Turkey and Azerbaijan Want War in Nagorno-Karabakh, Not Resolution
by Stephen Lendman (stephenlendman.org - Home - Stephen Lendman)
In its fourth week, Azerbaijan initiated war on Nagorno-Karabakh (NK below) continues with no resolution in prospect.
Efforts by Sergey Lavrov to get warring sides to observe ceasefire failed twice.
Once again he called on both sides to observe humanitarian ceasefire.
He also stressed the importance of "substantive talks aimed at reaching an early peace settlement based on the fundamental principles and mediated by the OSCE Minsk Group co-chairs."
As fighting continues, Armenian President Armen Sarkissian said there's "no need to pull Russia into the conflict."
Both countries are Collective Security Treaty Organization (CSTO) members.
The military alliance of six post-Soviet Russia states obligates them to defend members attacked by foreign powers — the principle of collective defense against external aggression.
According to Sarkissian, "Armenians…proved they can defend their land by themselves."
"Nagorno-Karabakh's Armenians have already proved they can defend their land by themselves."
"Instead of involving Russia or any other (CSTO) country (militarily), it is necessary to disinvolve Turkey which is playing a destructive role in" NK by supplying Baku with heavy weapons and Ankara's direct involvement on the ground.
Discussing the conflict on Monday, Russia's UN envoy Vassily Nebenzia said the following:
"There is a need to ensure verification" of ceasefire to make it stick.
"I think that's the most pressing issue now." Since the agreement on a ceasefire has been reached, it was not observed."
"The major question is how to verify the ceasefire, which is being violated."
In talks with his Armenian and Azeri counterparts in person and by phone, Lavrov raised the verification mechanism issue.
While warring sides were amenable to the idea, it hasn't been implemented so far.
According to Nebenzia, "(w)ho will (monitor things) and in what capacity, who will be actually verifying it - that's still a question being discussed."
On Monday, Armenian Prime Minister Nikol Pashinyan accused Turkey's Erdogan of undermining ceasefire, saying the following:
"I am sure that so far we have not managed to implement the Moscow (ceasefire) agreement because there are forces that are preventing it, sabotaging it for sure."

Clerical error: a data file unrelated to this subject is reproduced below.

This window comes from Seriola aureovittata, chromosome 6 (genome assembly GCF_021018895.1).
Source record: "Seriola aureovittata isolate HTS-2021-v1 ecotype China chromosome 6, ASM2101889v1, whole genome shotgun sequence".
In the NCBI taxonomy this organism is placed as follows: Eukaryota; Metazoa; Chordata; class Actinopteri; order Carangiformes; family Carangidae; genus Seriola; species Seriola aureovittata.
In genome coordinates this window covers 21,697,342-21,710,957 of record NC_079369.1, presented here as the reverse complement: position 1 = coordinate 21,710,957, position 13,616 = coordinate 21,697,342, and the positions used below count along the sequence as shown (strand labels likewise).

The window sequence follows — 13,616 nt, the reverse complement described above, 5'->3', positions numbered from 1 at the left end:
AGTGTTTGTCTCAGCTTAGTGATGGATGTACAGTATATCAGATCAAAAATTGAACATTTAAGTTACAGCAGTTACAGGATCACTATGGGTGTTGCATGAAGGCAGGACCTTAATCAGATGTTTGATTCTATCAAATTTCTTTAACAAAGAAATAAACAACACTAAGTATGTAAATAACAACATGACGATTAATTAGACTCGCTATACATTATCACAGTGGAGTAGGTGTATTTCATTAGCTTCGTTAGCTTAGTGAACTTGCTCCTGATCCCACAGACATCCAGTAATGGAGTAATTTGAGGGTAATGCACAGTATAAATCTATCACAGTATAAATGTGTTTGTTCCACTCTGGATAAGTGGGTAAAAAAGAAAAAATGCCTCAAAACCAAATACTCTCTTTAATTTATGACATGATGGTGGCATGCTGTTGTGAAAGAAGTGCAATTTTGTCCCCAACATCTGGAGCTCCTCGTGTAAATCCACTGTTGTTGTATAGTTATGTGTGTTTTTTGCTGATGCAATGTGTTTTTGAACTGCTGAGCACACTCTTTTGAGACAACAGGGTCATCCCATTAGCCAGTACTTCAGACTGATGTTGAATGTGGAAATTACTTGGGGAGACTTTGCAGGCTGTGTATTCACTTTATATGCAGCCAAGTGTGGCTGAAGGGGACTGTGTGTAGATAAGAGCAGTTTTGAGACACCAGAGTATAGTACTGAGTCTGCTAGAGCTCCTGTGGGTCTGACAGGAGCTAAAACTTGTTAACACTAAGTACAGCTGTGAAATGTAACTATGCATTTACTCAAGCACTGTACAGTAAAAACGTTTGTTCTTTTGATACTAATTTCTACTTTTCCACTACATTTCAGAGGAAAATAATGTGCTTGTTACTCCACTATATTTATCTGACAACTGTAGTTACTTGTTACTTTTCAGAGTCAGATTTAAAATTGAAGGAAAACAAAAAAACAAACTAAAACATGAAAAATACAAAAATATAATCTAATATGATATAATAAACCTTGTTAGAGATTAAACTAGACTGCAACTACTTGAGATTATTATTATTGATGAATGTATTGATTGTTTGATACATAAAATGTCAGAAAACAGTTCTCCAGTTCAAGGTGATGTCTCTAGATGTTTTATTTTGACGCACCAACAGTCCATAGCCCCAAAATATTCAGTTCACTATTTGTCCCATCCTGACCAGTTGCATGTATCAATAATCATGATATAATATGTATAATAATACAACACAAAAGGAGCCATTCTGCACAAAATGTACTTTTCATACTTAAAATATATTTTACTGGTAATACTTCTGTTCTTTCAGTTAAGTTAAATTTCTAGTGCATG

"First and foremost, it is Turkey. (The Erdogan regime) is interested in seeing the Moscow agreement fail."
His "actions are aimed at elbowing Russia out of the South Caucasus,"
He hope(s) to undermine the authority of the Russian Federation in the" region — in pursuit of his neo-Ottoman aims.
Pashinyan believes that world community sentiment is "shirt(ing) (toward) international recognition of the independence of Nagorno-Karabakh."
"(R)elevant documents, resolutions, and decisions have already been made" in the West to make this a reality, he claimed.
Several European parliaments condemned Azeri "aggression."
On Monday, French lawmaker Valerie Boyer she'll submit a Senate proposal to recognize NK's independence, saying the following:
"To oppose the advance of Azerbaijan in (NK) is also to oppose the expansion of Turkish Islam across Europe."
"This week I will table a text in the Senate to recognize (NK) and condemn the actions of Turkey and Azerbaijan."
At the same time, French Foreign Minister Jean-Yves Le Drian said he supports a balanced approach to resolving conflict in the enclave.
On Tuesday, Armenian Defense Ministry spokesman Artsrun Hovhannisyan said Azeri forces failed to break through Yerevan's line of control in NK.
Armenian President Sarkissian accused Turkey's Erdogan of supporting Azeri initiated war in NK to gain greater influence in the South Caucasus, adding:
He aims to "manage oil oil and gas pipelines that are laid to Europe" to gain leverage over the continent's energy supplies.
Russia continues urging warring sides to observe agreed on ceasefire terms.
Separately on Tuesday, former Soviet Russia President Mikhail Gorbachev (now aged-89) expressed dismay over the alarming state of things going on, saying the following:
"Much of what we achieved 30 years ago has been thwarted: disarmament treaties, cooperation programs, and what is most important — trust," adding:
"Much effort, political will and wisdom are needed to rebuild trust and get back to the path of cooperation. It is not easy but I am sure it is possible."
At the same time, he laid blame where it belongs.
Pointing fingers at Washington, he stressed the "responsibility of those who have declared themselves the winner of the Cold War, who have arrogated special rights (to themselves) in global politics."
Convincing hegemon USA to change its ways has been an unattainable goal throughout the post-WW II period.
No matter which right wing of its one-party state controls with White House and/or Congress post November elections, things are likely to worsen, not improve.
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